The future of journalism!
Is Journalism really dying?


“The faltering economics of the news gathering industry has left journalism in a climate of fear” (Carey et al 2012).
But should it be fear or opportunity that shines through in the changing world of modern journalism?
Journalism and journalists have long been the gatekeepers of information; deciding what the public hear and don’t hear. But now we have the opportunity, in a changing media landscape, to transform the position of journalists. Instead of the gatekeepers of information journalists now have the ability to lead a conversation and facilitate discussions instead of lecturing the public.
The up rise of less-traditional-social-media such as twitter and blogging have given rise to a much easier and far more widespread form of public participation and citizen journalism. Couple this with most major newspapers incorporating at least an online element and journalism is now a two way street. As Domingo Et al quote through Bruns, 2005 and Jenkins, 2006: “The borderline that separates professional journalists and their audience seems to be blurring”.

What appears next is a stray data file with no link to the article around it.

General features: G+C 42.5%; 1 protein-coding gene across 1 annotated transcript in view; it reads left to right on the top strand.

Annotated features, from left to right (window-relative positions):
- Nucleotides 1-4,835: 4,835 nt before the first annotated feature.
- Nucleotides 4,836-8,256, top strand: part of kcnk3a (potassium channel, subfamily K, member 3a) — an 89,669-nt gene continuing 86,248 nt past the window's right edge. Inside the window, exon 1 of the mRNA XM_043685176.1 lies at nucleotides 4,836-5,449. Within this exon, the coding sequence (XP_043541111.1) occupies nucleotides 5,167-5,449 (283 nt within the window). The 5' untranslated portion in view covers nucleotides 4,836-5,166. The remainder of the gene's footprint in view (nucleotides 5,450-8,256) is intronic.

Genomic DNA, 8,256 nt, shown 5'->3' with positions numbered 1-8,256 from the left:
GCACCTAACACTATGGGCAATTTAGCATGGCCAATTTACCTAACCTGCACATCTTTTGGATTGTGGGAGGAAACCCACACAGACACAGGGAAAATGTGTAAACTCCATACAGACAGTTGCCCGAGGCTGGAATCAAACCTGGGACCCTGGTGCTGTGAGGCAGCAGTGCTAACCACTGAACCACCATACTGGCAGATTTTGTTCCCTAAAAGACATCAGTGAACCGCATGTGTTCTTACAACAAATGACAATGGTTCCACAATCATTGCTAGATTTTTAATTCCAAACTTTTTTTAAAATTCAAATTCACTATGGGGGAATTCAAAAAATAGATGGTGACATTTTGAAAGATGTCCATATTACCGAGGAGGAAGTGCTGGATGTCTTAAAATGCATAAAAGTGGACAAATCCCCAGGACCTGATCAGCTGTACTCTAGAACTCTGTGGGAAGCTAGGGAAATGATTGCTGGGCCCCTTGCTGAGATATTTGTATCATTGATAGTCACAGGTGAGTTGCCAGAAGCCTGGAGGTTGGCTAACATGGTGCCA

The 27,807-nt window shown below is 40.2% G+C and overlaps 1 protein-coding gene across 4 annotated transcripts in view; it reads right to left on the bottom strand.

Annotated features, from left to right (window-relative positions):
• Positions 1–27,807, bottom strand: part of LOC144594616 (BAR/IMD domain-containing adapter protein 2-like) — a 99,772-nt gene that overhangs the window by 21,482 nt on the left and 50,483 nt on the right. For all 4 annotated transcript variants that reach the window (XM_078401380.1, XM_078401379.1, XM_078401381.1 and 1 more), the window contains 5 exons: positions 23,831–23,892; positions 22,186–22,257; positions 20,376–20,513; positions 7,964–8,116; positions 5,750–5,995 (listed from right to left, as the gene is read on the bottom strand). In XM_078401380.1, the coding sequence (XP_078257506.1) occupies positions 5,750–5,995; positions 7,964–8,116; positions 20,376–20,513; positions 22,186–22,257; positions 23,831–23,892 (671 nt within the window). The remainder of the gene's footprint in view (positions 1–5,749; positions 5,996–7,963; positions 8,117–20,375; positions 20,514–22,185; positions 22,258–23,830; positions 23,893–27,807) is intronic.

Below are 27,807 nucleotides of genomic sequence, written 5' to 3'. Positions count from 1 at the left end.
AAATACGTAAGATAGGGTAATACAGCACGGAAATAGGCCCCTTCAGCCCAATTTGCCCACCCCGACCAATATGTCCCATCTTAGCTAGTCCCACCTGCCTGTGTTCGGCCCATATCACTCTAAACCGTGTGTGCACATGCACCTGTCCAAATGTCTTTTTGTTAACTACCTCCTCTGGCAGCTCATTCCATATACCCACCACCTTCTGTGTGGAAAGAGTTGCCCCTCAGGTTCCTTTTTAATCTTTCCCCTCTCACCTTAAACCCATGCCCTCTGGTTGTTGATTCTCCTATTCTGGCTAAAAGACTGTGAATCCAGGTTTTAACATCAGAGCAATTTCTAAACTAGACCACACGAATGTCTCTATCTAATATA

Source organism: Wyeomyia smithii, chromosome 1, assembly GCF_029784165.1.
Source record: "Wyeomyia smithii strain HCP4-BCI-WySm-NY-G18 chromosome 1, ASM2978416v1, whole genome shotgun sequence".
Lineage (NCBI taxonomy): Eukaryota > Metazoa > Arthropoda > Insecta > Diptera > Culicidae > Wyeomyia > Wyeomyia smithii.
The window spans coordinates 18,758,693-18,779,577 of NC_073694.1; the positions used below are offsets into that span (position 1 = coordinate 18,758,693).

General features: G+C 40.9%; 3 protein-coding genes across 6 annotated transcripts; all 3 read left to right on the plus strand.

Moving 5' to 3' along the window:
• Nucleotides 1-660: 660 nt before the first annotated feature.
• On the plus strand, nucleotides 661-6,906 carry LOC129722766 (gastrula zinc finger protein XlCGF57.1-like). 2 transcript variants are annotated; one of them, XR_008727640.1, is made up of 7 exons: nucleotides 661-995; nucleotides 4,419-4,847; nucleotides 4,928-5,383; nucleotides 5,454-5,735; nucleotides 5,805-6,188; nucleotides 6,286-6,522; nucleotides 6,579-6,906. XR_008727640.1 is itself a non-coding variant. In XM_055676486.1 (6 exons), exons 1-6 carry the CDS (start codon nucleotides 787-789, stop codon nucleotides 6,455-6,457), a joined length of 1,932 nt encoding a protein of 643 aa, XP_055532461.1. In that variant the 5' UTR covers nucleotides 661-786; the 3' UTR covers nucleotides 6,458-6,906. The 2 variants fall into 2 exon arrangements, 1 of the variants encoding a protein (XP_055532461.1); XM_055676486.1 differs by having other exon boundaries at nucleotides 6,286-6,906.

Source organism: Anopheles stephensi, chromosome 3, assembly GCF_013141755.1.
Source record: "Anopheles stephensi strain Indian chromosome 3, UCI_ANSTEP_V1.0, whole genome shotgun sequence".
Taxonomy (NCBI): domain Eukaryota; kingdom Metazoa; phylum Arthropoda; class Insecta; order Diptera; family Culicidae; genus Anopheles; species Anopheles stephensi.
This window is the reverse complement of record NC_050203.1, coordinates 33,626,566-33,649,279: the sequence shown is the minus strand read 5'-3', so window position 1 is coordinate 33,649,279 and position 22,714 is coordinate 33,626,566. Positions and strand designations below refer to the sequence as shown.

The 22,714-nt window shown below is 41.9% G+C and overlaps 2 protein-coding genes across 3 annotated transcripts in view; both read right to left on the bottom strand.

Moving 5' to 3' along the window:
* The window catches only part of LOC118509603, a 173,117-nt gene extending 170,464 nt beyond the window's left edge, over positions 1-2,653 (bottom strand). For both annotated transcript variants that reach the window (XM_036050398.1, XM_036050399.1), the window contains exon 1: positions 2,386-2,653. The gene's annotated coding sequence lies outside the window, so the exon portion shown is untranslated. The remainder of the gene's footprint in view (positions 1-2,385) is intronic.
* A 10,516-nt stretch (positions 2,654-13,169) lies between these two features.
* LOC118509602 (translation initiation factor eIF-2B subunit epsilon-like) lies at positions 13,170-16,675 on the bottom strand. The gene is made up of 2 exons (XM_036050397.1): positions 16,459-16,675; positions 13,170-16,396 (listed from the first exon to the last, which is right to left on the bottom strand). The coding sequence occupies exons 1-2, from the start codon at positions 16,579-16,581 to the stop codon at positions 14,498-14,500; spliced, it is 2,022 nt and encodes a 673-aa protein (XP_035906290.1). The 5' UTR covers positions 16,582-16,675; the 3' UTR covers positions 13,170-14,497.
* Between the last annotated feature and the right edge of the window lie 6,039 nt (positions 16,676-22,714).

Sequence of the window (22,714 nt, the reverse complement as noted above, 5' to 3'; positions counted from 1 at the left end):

But does this mean, as Carey et al. stated, that we should be afraid? Or as Tom Fielder said: that this could be the “best ever time to be a journalist”

When used correctly these technological advances have the potential to do so much great work and inspire tremendous acts of citizen journalism. The best examples of this are the Egyptian and Syrian revolutions which used new media such as facebook and youtube to create uprisings of citizens and topple governments.
However there is a negative side as well such as the citizens of Boston using twitter to conduct a witch hunt for the wrong person in the aftermath of a bomb going off at the finish line of the Boston Marathon.

Tell me where you think the future of journalism will take us?

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